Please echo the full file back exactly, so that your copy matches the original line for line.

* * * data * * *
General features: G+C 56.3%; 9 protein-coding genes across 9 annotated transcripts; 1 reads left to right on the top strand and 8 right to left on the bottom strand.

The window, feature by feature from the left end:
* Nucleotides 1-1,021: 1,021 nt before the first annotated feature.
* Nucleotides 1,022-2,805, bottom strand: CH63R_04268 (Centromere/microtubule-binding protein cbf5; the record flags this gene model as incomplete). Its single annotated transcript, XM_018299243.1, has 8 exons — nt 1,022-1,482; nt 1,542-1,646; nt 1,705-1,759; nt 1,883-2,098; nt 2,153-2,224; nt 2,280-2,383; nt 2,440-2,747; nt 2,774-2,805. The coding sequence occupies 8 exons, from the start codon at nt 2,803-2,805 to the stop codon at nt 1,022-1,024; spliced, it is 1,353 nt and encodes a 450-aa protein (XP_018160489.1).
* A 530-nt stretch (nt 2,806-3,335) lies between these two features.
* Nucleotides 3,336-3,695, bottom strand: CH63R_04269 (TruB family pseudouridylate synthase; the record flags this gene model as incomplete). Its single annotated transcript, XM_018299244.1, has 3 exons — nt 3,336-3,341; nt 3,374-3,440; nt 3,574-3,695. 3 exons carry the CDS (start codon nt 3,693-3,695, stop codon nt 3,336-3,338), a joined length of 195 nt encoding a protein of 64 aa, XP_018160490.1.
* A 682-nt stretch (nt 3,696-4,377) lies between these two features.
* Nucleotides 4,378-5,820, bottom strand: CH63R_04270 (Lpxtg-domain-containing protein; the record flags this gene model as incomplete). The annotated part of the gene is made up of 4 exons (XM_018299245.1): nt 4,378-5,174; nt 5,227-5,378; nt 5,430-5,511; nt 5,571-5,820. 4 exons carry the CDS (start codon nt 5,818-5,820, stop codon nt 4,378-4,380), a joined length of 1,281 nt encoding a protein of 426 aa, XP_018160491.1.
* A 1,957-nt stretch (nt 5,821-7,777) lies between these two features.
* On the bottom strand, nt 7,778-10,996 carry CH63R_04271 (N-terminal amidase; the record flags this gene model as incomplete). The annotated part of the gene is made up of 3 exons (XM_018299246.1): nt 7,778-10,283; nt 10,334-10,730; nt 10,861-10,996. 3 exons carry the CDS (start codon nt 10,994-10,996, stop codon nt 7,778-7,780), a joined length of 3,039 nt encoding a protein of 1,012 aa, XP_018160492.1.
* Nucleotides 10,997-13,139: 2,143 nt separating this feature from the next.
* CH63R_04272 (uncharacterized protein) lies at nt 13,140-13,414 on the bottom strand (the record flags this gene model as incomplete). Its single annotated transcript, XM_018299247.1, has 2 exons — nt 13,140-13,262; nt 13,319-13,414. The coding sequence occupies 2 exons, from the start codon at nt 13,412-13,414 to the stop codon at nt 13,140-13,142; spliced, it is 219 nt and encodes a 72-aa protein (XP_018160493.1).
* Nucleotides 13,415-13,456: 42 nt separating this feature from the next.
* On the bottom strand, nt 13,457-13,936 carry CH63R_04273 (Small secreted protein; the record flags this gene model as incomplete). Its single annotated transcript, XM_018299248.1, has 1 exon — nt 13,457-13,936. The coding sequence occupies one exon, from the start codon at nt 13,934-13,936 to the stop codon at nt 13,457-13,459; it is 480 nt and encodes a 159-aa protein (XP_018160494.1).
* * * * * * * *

General features: G+C 56.3%; 9 protein-coding genes across 9 annotated transcripts; 1 reads left to right on the top strand and 8 right to left on the bottom strand.

The window, feature by feature from the left end:
* Nucleotides 1-1,021: 1,021 nt before the first annotated feature.
* Nucleotides 1,022-2,805, bottom strand: CH63R_04268 (Centromere/microtubule-binding protein cbf5; the record flags this gene model as incomplete). Its single annotated transcript, XM_018299243.1, has 8 exons — nt 1,022-1,482; nt 1,542-1,646; nt 1,705-1,759; nt 1,883-2,098; nt 2,153-2,224; nt 2,280-2,383; nt 2,440-2,747; nt 2,774-2,805. The coding sequence occupies 8 exons, from the start codon at nt 2,803-2,805 to the stop codon at nt 1,022-1,024; spliced, it is 1,353 nt and encodes a 450-aa protein (XP_018160489.1).
* A 530-nt stretch (nt 2,806-3,335) lies between these two features.
* Nucleotides 3,336-3,695, bottom strand: CH63R_04269 (TruB family pseudouridylate synthase; the record flags this gene model as incomplete). Its single annotated transcript, XM_018299244.1, has 3 exons — nt 3,336-3,341; nt 3,374-3,440; nt 3,574-3,695. 3 exons carry the CDS (start codon nt 3,693-3,695, stop codon nt 3,336-3,338), a joined length of 195 nt encoding a protein of 64 aa, XP_018160490.1.
* A 682-nt stretch (nt 3,696-4,377) lies between these two features.
* Nucleotides 4,378-5,820, bottom strand: CH63R_04270 (Lpxtg-domain-containing protein; the record flags this gene model as incomplete). The annotated part of the gene is made up of 4 exons (XM_018299245.1): nt 4,378-5,174; nt 5,227-5,378; nt 5,430-5,511; nt 5,571-5,820. 4 exons carry the CDS (start codon nt 5,818-5,820, stop codon nt 4,378-4,380), a joined length of 1,281 nt encoding a protein of 426 aa, XP_018160491.1.
* A 1,957-nt stretch (nt 5,821-7,777) lies between these two features.
* On the bottom strand, nt 7,778-10,996 carry CH63R_04271 (N-terminal amidase; the record flags this gene model as incomplete). The annotated part of the gene is made up of 3 exons (XM_018299246.1): nt 7,778-10,283; nt 10,334-10,730; nt 10,861-10,996. 3 exons carry the CDS (start codon nt 10,994-10,996, stop codon nt 7,778-7,780), a joined length of 3,039 nt encoding a protein of 1,012 aa, XP_018160492.1.
* Nucleotides 10,997-13,139: 2,143 nt separating this feature from the next.
* CH63R_04272 (uncharacterized protein) lies at nt 13,140-13,414 on the bottom strand (the record flags this gene model as incomplete). Its single annotated transcript, XM_018299247.1, has 2 exons — nt 13,140-13,262; nt 13,319-13,414. The coding sequence occupies 2 exons, from the start codon at nt 13,412-13,414 to the stop codon at nt 13,140-13,142; spliced, it is 219 nt and encodes a 72-aa protein (XP_018160493.1).
* Nucleotides 13,415-13,456: 42 nt separating this feature from the next.
* On the bottom strand, nt 13,457-13,936 carry CH63R_04273 (Small secreted protein; the record flags this gene model as incomplete). Its single annotated transcript, XM_018299248.1, has 1 exon — nt 13,457-13,936. The coding sequence occupies one exon, from the start codon at nt 13,934-13,936 to the stop codon at nt 13,457-13,459; it is 480 nt and encodes a 159-aa protein (XP_018160494.1).